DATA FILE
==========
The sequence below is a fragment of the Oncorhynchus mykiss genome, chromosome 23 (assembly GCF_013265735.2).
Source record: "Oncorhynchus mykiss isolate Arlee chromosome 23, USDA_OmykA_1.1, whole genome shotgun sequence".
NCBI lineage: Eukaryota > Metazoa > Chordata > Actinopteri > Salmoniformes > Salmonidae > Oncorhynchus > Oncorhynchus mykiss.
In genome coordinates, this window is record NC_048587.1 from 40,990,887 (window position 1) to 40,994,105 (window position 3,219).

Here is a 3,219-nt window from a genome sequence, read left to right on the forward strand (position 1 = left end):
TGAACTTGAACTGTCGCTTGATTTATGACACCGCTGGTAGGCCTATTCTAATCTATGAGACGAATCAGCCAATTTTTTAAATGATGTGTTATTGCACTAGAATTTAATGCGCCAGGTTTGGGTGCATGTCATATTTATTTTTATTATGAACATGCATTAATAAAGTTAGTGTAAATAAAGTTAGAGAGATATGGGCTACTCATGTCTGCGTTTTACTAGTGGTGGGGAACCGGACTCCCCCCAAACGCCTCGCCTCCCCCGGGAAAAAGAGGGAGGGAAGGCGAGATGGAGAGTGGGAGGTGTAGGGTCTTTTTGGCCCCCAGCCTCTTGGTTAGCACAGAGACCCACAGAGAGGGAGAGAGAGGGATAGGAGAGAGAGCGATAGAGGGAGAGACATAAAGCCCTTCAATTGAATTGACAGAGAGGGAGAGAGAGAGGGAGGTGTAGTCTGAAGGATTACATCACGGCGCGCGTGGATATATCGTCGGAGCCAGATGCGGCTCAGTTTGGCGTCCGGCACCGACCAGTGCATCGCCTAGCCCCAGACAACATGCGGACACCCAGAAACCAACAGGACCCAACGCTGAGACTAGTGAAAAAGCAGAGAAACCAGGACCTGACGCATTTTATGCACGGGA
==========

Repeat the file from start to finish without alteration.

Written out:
The sequence below is a fragment of the Oncorhynchus mykiss genome, chromosome 23 (assembly GCF_013265735.2).
Source record: "Oncorhynchus mykiss isolate Arlee chromosome 23, USDA_OmykA_1.1, whole genome shotgun sequence".
NCBI lineage: Eukaryota > Metazoa > Chordata > Actinopteri > Salmoniformes > Salmonidae > Oncorhynchus > Oncorhynchus mykiss.
In genome coordinates, this window is record NC_048587.1 from 40,990,887 (window position 1) to 40,994,105 (window position 3,219).

Here is a 3,219-nt window from a genome sequence, read left to right on the forward strand (position 1 = left end):
TGAACTTGAACTGTCGCTTGATTTATGACACCGCTGGTAGGCCTATTCTAATCTATGAGACGAATCAGCCAATTTTTTAAATGATGTGTTATTGCACTAGAATTTAATGCGCCAGGTTTGGGTGCATGTCATATTTATTTTTATTATGAACATGCATTAATAAAGTTAGTGTAAATAAAGTTAGAGAGATATGGGCTACTCATGTCTGCGTTTTACTAGTGGTGGGGAACCGGACTCCCCCCAAACGCCTCGCCTCCCCCGGGAAAAAGAGGGAGGGAAGGCGAGATGGAGAGTGGGAGGTGTAGGGTCTTTTTGGCCCCCAGCCTCTTGGTTAGCACAGAGACCCACAGAGAGGGAGAGAGAGGGATAGGAGAGAGAGCGATAGAGGGAGAGACATAAAGCCCTTCAATTGAATTGACAGAGAGGGAGAGAGAGAGGGAGGTGTAGTCTGAAGGATTACATCACGGCGCGCGTGGATATATCGTCGGAGCCAGATGCGGCTCAGTTTGGCGTCCGGCACCGACCAGTGCATCGCCTAGCCCCAGACAACATGCGGACACCCAGAAACCAACAGGACCCAACGCTGAGACTAGTGAAAAAGCAGAGAAACCAGGACCTGACGCATTTTATGCACGGGA